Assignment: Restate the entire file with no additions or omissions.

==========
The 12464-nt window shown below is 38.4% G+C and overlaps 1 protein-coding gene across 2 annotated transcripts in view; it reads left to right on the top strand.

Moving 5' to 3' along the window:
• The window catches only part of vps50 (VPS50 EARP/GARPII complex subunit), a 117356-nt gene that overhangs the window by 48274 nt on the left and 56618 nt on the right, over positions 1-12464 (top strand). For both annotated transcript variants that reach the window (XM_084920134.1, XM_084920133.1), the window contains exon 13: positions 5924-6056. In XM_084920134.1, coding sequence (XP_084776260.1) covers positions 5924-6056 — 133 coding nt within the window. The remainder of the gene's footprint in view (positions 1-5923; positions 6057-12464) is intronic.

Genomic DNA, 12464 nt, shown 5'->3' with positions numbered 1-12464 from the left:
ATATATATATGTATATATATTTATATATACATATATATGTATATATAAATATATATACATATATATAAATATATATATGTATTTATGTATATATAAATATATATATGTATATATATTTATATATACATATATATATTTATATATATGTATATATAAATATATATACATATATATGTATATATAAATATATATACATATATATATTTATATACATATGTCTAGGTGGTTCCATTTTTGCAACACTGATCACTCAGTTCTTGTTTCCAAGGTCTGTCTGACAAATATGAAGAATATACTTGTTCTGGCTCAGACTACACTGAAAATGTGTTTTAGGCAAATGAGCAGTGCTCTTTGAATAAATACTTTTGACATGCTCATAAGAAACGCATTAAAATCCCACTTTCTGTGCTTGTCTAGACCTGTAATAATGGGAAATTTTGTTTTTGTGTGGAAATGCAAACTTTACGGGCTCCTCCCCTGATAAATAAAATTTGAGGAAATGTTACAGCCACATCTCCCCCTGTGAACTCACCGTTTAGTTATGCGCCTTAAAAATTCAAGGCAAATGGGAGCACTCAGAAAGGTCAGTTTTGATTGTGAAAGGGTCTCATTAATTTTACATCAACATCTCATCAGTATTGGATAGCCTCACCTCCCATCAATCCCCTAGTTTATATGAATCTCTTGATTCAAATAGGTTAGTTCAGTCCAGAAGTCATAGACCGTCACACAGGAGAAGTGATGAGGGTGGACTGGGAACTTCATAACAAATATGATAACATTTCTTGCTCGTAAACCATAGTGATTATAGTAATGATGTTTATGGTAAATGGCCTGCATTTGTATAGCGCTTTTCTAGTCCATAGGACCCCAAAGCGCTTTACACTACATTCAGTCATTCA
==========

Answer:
The 12464-nt window shown below is 38.4% G+C and overlaps 1 protein-coding gene across 2 annotated transcripts in view; it reads left to right on the top strand.

Moving 5' to 3' along the window:
• The window catches only part of vps50 (VPS50 EARP/GARPII complex subunit), a 117356-nt gene that overhangs the window by 48274 nt on the left and 56618 nt on the right, over positions 1-12464 (top strand). For both annotated transcript variants that reach the window (XM_084920134.1, XM_084920133.1), the window contains exon 13: positions 5924-6056. In XM_084920134.1, coding sequence (XP_084776260.1) covers positions 5924-6056 — 133 coding nt within the window. The remainder of the gene's footprint in view (positions 1-5923; positions 6057-12464) is intronic.

Genomic DNA, 12464 nt, shown 5'->3' with positions numbered 1-12464 from the left:
ATATATATATGTATATATATTTATATATACATATATATGTATATATAAATATATATACATATATATAAATATATATATGTATTTATGTATATATAAATATATATATGTATATATATTTATATATACATATATATATTTATATATATGTATATATAAATATATATACATATATATGTATATATAAATATATATACATATATATATTTATATACATATGTCTAGGTGGTTCCATTTTTGCAACACTGATCACTCAGTTCTTGTTTCCAAGGTCTGTCTGACAAATATGAAGAATATACTTGTTCTGGCTCAGACTACACTGAAAATGTGTTTTAGGCAAATGAGCAGTGCTCTTTGAATAAATACTTTTGACATGCTCATAAGAAACGCATTAAAATCCCACTTTCTGTGCTTGTCTAGACCTGTAATAATGGGAAATTTTGTTTTTGTGTGGAAATGCAAACTTTACGGGCTCCTCCCCTGATAAATAAAATTTGAGGAAATGTTACAGCCACATCTCCCCCTGTGAACTCACCGTTTAGTTATGCGCCTTAAAAATTCAAGGCAAATGGGAGCACTCAGAAAGGTCAGTTTTGATTGTGAAAGGGTCTCATTAATTTTACATCAACATCTCATCAGTATTGGATAGCCTCACCTCCCATCAATCCCCTAGTTTATATGAATCTCTTGATTCAAATAGGTTAGTTCAGTCCAGAAGTCATAGACCGTCACACAGGAGAAGTGATGAGGGTGGACTGGGAACTTCATAACAAATATGATAACATTTCTTGCTCGTAAACCATAGTGATTATAGTAATGATGTTTATGGTAAATGGCCTGCATTTGTATAGCGCTTTTCTAGTCCATAGGACCCCAAAGCGCTTTACACTACATTCAGTCATTCA